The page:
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Response of the physiological parameters of mango fruit (transpiration, water relations and antioxidant system) to its light and temperature environment

Abstract : Depending on the position of the fruit in the tree, mango fruit may be exposed to high temperature and intense light conditions that may lead to metabolic and physiological disorders and affect yield and quality. The present study aimed to determine how mango fruit adapted its functioning in terms of fruit water relations, epicarp characteristics and the antioxidant defence system in peel, to environmental conditions. The effect of contrasted temperature and light conditions was evaluated under natural solar radiation and temperature by comparing well-exposed and shaded fruit at three stages of fruit development. The sun-exposed and shaded peels of the two sides of the well-exposed fruit were also compared. Depending on fruit position within the canopy and on the side of a well-exposed fruit, the temperature gradient over a day affected fruit characteristics such as transpiration, as revealed by the water potential gradient as a function of the treatments, and led to a significant decrease in water conductance for wellexposed fruits compared to fruits within the canopy. Changes in cuticle thickness according to fruit position were consistent with those of fruit water conductance. Osmotic potential was also affected by climatic environment and harvest stage. Environmental conditions that induced water stress and greater light exposure, like on the sunny side of well-exposed fruit, increased the hydrogen peroxide, malondialdehyde and total and reduced ascorbate contents, as well as SOD, APX and MDHAR activities, regardless of the maturity stage. The lowest values were measured in the peel of the shaded fruit, that of the shaded side of well-exposed fruit being intermediate. Mango fruits exposed to water-stress-induced conditions during growth adapt their functioning by reducing their transpiration. Moreover, oxidative stress was limited as a consequence of the increase in antioxidant content and enzyme activities. This adaptive response of mango fruit to its climatic environment during growth could affect postharvest behaviour and quality. (Résumé d'auteur)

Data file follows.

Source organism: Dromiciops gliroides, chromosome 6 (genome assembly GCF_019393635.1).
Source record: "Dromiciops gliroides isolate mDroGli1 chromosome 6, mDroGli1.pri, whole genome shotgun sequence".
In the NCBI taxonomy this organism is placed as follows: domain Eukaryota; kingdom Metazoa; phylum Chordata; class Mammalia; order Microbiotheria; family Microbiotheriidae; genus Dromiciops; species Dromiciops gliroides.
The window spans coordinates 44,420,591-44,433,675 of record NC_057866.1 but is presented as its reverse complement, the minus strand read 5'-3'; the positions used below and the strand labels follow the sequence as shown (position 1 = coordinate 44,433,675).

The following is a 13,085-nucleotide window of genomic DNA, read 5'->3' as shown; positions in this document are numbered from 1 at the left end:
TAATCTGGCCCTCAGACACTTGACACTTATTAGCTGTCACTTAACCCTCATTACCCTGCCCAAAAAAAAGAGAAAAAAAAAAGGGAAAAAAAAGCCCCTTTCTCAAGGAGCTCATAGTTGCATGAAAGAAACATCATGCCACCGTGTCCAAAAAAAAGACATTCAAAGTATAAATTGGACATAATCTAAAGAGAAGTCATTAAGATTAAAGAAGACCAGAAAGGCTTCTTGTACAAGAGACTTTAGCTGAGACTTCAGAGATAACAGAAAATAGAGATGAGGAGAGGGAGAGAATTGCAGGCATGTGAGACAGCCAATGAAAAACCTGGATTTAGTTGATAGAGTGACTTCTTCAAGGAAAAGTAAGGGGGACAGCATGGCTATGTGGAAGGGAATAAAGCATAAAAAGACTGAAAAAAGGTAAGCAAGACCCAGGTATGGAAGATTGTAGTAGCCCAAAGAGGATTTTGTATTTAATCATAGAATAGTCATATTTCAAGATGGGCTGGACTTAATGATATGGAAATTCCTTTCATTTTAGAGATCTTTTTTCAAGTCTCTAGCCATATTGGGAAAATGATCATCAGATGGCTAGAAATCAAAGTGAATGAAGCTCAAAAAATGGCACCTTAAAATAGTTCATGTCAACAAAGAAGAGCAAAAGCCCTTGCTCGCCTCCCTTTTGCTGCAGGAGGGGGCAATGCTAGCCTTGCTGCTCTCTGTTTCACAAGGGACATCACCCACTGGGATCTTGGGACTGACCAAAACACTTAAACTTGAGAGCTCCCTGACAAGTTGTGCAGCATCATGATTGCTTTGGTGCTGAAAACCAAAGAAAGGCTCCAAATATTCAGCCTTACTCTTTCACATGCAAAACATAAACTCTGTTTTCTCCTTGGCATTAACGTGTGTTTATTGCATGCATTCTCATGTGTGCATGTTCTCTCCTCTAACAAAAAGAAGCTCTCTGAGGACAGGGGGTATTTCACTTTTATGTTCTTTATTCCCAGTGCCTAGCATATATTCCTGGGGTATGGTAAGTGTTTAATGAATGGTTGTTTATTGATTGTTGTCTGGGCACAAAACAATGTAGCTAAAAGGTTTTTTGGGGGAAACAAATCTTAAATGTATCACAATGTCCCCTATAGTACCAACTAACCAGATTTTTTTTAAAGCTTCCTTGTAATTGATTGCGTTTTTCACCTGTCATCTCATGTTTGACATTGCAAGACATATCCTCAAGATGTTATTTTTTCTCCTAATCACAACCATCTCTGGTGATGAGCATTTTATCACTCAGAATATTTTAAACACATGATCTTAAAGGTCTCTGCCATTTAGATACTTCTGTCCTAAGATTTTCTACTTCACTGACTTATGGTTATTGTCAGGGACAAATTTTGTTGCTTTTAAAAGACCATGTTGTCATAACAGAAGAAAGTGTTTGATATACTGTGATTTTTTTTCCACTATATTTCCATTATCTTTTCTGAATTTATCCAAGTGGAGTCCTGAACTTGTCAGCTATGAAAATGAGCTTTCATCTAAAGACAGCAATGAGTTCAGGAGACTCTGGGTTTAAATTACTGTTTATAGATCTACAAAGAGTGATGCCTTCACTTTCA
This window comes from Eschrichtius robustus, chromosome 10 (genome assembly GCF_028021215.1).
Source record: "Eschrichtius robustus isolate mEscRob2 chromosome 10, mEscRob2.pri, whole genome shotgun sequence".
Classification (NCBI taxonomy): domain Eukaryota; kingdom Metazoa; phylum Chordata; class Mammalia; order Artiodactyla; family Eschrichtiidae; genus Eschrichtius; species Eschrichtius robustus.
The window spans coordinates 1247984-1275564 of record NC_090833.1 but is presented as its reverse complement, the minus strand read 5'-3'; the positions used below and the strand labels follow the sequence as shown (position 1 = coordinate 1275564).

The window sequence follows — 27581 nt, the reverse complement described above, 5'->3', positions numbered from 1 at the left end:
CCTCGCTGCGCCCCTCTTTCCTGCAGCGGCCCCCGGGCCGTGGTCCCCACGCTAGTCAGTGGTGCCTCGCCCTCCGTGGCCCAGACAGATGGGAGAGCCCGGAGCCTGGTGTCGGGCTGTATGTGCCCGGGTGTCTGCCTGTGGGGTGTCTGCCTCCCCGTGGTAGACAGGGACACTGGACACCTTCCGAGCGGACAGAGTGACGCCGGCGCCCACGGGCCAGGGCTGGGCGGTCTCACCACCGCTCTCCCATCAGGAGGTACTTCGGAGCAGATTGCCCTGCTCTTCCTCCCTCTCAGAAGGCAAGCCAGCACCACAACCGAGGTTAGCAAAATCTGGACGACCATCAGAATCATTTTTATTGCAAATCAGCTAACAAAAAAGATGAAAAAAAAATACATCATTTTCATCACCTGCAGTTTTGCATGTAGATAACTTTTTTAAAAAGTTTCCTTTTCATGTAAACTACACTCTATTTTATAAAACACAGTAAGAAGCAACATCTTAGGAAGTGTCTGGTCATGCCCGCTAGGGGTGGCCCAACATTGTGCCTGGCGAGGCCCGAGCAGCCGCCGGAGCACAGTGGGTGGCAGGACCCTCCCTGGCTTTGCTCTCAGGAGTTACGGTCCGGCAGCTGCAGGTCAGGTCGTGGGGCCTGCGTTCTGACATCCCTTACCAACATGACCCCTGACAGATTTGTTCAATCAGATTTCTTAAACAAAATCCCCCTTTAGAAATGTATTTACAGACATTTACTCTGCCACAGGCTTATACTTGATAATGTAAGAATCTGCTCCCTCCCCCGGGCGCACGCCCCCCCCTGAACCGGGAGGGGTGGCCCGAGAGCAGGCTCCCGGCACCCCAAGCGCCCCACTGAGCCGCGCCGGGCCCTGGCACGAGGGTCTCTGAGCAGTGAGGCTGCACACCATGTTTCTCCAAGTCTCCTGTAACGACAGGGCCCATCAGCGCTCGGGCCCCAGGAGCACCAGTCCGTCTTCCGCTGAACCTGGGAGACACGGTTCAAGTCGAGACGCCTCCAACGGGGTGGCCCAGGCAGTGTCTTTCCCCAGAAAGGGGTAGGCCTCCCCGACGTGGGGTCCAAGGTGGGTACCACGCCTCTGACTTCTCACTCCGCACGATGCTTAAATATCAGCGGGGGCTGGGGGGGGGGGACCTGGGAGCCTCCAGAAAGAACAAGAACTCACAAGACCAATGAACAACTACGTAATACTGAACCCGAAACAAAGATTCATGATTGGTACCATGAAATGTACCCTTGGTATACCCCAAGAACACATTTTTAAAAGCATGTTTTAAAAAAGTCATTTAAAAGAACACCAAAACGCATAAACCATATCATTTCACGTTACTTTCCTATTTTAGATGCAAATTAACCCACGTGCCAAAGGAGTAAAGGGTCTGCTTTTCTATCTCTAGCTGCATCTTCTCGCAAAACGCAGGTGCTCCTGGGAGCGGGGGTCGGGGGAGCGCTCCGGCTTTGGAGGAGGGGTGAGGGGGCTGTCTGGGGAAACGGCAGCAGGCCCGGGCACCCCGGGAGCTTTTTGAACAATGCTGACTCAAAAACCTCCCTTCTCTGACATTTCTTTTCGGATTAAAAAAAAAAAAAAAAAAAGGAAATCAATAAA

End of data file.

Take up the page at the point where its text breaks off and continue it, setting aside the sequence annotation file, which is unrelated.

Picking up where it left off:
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Mathieu Léchaudel, Félicie Lopez-Lauri, Véronique Vidal, Huguette Sallanon, Jacques Joas. Response of the physiological parameters of mango fruit (transpiration, water relations and antioxidant system) to its light and temperature environment. Journal of Plant Physiology, Elsevier, 2013, 170, pp.567--578. ⟨10.1016/j.jplph.2012.11.009⟩. ⟨hal-01193209⟩



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